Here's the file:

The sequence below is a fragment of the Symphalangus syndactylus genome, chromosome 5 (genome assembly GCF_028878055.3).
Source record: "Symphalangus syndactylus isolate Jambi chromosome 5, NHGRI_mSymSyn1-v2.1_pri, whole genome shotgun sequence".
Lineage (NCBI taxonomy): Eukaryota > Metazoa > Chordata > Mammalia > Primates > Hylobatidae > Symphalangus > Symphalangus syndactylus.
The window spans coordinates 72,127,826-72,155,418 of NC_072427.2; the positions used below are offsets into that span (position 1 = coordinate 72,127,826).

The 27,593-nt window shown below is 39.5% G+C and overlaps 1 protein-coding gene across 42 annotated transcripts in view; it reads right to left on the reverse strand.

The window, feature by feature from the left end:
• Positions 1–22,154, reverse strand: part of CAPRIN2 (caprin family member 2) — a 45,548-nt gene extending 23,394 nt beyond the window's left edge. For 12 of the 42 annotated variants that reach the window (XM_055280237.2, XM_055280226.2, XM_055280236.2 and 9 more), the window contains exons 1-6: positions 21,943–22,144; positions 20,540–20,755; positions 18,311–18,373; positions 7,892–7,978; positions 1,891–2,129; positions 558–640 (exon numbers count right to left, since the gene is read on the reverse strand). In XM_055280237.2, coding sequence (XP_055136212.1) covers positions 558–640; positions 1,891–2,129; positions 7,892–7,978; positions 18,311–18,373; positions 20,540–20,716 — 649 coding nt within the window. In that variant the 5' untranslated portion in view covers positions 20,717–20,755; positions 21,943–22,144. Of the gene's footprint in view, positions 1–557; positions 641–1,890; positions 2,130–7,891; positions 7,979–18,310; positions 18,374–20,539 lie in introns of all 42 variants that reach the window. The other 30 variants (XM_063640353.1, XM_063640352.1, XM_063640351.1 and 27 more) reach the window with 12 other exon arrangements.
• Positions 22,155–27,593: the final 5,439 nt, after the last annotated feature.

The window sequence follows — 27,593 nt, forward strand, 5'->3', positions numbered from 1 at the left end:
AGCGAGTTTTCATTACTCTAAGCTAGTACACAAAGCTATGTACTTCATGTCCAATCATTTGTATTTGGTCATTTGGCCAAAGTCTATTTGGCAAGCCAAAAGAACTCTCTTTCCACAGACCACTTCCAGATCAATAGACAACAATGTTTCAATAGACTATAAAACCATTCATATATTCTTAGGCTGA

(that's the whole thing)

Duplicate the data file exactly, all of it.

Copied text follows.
The sequence below is a fragment of the Symphalangus syndactylus genome, chromosome 5 (genome assembly GCF_028878055.3).
Source record: "Symphalangus syndactylus isolate Jambi chromosome 5, NHGRI_mSymSyn1-v2.1_pri, whole genome shotgun sequence".
Lineage (NCBI taxonomy): Eukaryota > Metazoa > Chordata > Mammalia > Primates > Hylobatidae > Symphalangus > Symphalangus syndactylus.
The window spans coordinates 72,127,826-72,155,418 of NC_072427.2; the positions used below are offsets into that span (position 1 = coordinate 72,127,826).

The 27,593-nt window shown below is 39.5% G+C and overlaps 1 protein-coding gene across 42 annotated transcripts in view; it reads right to left on the reverse strand.

The window, feature by feature from the left end:
• Positions 1–22,154, reverse strand: part of CAPRIN2 (caprin family member 2) — a 45,548-nt gene extending 23,394 nt beyond the window's left edge. For 12 of the 42 annotated variants that reach the window (XM_055280237.2, XM_055280226.2, XM_055280236.2 and 9 more), the window contains exons 1-6: positions 21,943–22,144; positions 20,540–20,755; positions 18,311–18,373; positions 7,892–7,978; positions 1,891–2,129; positions 558–640 (exon numbers count right to left, since the gene is read on the reverse strand). In XM_055280237.2, coding sequence (XP_055136212.1) covers positions 558–640; positions 1,891–2,129; positions 7,892–7,978; positions 18,311–18,373; positions 20,540–20,716 — 649 coding nt within the window. In that variant the 5' untranslated portion in view covers positions 20,717–20,755; positions 21,943–22,144. Of the gene's footprint in view, positions 1–557; positions 641–1,890; positions 2,130–7,891; positions 7,979–18,310; positions 18,374–20,539 lie in introns of all 42 variants that reach the window. The other 30 variants (XM_063640353.1, XM_063640352.1, XM_063640351.1 and 27 more) reach the window with 12 other exon arrangements.
• Positions 22,155–27,593: the final 5,439 nt, after the last annotated feature.

The window sequence follows — 27,593 nt, forward strand, 5'->3', positions numbered from 1 at the left end:
AGCGAGTTTTCATTACTCTAAGCTAGTACACAAAGCTATGTACTTCATGTCCAATCATTTGTATTTGGTCATTTGGCCAAAGTCTATTTGGCAAGCCAAAAGAACTCTCTTTCCACAGACCACTTCCAGATCAATAGACAACAATGTTTCAATAGACTATAAAACCATTCATATATTCTTAGGCTGA